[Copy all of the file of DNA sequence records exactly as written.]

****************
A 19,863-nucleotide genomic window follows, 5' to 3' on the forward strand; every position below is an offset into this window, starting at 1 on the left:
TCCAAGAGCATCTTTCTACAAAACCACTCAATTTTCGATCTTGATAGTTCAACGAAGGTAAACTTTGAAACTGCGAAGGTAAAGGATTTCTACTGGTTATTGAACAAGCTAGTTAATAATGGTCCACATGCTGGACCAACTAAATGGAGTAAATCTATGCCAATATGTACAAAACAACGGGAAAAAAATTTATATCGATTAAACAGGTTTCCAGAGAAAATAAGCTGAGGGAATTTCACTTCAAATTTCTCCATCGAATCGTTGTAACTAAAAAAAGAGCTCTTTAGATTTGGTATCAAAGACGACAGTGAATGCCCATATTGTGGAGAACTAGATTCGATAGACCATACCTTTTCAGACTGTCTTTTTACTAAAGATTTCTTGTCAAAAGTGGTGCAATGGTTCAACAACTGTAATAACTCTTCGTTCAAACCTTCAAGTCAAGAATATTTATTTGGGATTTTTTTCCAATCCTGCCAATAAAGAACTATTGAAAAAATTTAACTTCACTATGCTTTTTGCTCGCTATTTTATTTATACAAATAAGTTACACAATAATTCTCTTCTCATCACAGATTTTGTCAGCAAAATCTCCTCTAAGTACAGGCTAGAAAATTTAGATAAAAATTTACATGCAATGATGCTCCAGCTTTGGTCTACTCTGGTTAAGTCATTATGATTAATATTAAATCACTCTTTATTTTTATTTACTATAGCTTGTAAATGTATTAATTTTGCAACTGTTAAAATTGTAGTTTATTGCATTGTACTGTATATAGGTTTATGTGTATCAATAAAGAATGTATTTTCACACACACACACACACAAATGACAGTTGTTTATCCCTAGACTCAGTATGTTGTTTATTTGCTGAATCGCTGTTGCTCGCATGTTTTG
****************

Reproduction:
A 19,863-nucleotide genomic window follows, 5' to 3' on the forward strand; every position below is an offset into this window, starting at 1 on the left:
TCCAAGAGCATCTTTCTACAAAACCACTCAATTTTCGATCTTGATAGTTCAACGAAGGTAAACTTTGAAACTGCGAAGGTAAAGGATTTCTACTGGTTATTGAACAAGCTAGTTAATAATGGTCCACATGCTGGACCAACTAAATGGAGTAAATCTATGCCAATATGTACAAAACAACGGGAAAAAAATTTATATCGATTAAACAGGTTTCCAGAGAAAATAAGCTGAGGGAATTTCACTTCAAATTTCTCCATCGAATCGTTGTAACTAAAAAAAGAGCTCTTTAGATTTGGTATCAAAGACGACAGTGAATGCCCATATTGTGGAGAACTAGATTCGATAGACCATACCTTTTCAGACTGTCTTTTTACTAAAGATTTCTTGTCAAAAGTGGTGCAATGGTTCAACAACTGTAATAACTCTTCGTTCAAACCTTCAAGTCAAGAATATTTATTTGGGATTTTTTTCCAATCCTGCCAATAAAGAACTATTGAAAAAATTTAACTTCACTATGCTTTTTGCTCGCTATTTTATTTATACAAATAAGTTACACAATAATTCTCTTCTCATCACAGATTTTGTCAGCAAAATCTCCTCTAAGTACAGGCTAGAAAATTTAGATAAAAATTTACATGCAATGATGCTCCAGCTTTGGTCTACTCTGGTTAAGTCATTATGATTAATATTAAATCACTCTTTATTTTTATTTACTATAGCTTGTAAATGTATTAATTTTGCAACTGTTAAAATTGTAGTTTATTGCATTGTACTGTATATAGGTTTATGTGTATCAATAAAGAATGTATTTTCACACACACACACACACAAATGACAGTTGTTTATCCCTAGACTCAGTATGTTGTTTATTTGCTGAATCGCTGTTGCTCGCATGTTTTG